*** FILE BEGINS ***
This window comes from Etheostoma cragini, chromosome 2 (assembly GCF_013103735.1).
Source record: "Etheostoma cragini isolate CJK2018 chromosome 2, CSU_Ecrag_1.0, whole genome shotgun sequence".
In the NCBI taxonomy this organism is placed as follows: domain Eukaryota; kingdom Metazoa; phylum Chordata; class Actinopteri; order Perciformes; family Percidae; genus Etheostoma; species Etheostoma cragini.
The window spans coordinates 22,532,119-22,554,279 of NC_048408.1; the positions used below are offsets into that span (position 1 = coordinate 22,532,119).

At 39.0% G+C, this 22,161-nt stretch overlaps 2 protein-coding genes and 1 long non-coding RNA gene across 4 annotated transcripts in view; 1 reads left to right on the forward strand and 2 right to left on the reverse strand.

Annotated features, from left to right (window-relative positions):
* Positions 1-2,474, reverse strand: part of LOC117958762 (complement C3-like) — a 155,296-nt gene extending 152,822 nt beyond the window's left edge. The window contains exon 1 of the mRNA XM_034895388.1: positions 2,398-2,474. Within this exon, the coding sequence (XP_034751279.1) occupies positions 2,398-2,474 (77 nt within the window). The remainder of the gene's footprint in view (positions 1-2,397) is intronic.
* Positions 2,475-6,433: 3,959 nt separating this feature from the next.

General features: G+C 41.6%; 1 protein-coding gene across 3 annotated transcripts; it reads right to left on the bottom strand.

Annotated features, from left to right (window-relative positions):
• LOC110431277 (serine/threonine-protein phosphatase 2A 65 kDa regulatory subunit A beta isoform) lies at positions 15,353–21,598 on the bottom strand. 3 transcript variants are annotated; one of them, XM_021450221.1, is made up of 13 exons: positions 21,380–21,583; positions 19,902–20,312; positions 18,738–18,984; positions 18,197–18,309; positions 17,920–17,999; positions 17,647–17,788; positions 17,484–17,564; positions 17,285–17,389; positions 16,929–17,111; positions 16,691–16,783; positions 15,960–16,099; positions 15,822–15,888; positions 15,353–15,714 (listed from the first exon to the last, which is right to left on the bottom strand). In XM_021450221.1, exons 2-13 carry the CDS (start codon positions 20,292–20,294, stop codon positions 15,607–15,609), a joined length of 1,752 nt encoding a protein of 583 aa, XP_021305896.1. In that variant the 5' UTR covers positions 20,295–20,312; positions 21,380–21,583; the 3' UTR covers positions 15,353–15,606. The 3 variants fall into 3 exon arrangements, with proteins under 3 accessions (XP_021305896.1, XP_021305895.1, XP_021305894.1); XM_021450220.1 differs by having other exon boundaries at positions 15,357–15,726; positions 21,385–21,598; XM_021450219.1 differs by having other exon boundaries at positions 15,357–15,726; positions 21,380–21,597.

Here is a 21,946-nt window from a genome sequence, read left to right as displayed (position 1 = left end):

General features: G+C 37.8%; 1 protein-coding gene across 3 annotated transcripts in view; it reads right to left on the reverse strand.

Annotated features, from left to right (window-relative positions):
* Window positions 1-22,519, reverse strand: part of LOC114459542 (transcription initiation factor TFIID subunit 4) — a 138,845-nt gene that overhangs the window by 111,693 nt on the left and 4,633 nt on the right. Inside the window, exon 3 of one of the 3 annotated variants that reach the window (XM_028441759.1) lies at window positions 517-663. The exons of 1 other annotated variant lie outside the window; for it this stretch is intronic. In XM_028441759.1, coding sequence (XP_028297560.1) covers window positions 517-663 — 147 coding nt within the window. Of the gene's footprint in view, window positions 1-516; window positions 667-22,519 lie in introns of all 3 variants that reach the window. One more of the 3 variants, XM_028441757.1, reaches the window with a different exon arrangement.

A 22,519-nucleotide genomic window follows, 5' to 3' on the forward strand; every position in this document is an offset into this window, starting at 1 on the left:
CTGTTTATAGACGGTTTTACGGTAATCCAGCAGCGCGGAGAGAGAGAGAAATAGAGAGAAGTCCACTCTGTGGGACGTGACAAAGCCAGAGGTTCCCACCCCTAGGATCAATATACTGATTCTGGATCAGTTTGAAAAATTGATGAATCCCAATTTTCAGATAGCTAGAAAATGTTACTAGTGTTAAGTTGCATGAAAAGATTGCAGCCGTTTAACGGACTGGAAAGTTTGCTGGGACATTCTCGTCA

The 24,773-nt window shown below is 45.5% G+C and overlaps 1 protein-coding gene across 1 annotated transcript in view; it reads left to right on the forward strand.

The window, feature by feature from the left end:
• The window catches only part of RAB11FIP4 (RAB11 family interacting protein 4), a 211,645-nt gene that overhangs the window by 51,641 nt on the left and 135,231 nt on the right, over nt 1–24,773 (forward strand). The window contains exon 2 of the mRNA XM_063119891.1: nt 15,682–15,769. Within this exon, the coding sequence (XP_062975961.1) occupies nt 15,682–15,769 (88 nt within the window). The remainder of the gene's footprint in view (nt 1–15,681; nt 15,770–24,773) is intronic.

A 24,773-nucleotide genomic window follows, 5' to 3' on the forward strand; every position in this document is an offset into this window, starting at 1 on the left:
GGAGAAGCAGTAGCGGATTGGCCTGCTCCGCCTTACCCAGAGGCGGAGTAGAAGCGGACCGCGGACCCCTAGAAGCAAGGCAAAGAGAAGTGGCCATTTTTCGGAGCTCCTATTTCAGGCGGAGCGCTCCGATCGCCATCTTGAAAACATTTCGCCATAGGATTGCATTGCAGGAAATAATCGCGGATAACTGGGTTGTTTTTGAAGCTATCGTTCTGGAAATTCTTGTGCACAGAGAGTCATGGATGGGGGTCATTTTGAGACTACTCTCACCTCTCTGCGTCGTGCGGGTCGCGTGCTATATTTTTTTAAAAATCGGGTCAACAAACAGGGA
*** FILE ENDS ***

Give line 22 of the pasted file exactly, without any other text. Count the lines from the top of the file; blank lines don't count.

GGAGAAGCAGTAGCGGATTGGCCTGCTCCGCCTTACCCAGAGGCGGAGTAGAAGCGGACCGCGGACCCCTAGAAGCAAGGCAAAGAGAAGTGGCCATTTTTCGGAGCTCCTATTTCAGGCGGAGCGCTCCGATCGCCATCTTGAAAACATTTCGCCATAGGATTGCATTGCAGGAAATAATCGCGGATAACTGGGTTGTTTTTGAAGCTATCGTTCTGGAAATTCTTGTGCACAGAGAGTCATGGATGGGGGTCATTTTGAGACTACTCTCACCTCTCTGCGTCGTGCGGGTCGCGTGCTATATTTTTTTAAAAATCGGGTCAACAAACAGGGA